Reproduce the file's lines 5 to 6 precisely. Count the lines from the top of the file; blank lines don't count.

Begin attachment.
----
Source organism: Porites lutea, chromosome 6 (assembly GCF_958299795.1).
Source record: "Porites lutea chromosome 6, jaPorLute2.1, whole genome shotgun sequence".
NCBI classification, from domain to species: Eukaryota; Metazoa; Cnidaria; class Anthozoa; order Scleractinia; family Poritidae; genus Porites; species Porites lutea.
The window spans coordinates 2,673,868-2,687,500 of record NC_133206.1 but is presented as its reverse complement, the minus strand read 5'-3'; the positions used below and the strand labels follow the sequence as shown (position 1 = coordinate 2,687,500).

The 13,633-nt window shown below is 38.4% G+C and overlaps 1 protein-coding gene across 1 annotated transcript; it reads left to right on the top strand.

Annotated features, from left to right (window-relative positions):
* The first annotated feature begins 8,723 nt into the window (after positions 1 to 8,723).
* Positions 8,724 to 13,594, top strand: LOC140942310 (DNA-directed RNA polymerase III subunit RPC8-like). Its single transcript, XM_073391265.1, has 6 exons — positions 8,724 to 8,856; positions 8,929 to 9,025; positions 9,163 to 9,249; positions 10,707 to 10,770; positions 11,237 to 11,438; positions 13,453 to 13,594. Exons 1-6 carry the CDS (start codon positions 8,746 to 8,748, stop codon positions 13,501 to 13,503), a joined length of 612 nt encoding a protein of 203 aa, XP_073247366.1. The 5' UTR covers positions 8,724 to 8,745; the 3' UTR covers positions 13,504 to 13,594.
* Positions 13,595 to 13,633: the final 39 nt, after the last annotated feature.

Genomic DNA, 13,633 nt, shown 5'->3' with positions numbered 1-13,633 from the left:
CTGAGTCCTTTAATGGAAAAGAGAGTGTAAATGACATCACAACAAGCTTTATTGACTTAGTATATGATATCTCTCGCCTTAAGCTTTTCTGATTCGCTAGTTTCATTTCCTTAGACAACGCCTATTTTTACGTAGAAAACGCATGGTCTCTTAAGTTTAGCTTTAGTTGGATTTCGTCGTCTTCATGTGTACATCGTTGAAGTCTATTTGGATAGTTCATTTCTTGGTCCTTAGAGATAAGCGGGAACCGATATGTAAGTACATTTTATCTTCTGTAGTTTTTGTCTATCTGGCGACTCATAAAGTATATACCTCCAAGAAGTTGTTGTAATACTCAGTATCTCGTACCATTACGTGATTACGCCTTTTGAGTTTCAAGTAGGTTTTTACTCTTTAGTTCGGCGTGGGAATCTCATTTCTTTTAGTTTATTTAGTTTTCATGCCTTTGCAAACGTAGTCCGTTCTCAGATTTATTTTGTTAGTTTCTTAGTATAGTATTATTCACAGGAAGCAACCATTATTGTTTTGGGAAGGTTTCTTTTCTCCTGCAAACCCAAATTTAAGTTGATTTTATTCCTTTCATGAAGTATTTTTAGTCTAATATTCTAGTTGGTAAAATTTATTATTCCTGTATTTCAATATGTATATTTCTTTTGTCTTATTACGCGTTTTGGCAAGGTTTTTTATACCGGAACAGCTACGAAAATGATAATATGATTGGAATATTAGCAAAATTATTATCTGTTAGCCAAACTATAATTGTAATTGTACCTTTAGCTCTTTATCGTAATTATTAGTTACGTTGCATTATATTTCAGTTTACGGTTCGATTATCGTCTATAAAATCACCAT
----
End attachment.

The 13,633-nt window shown below is 38.4% G+C and overlaps 1 protein-coding gene across 1 annotated transcript; it reads left to right on the top strand.

Annotated features, from left to right (window-relative positions):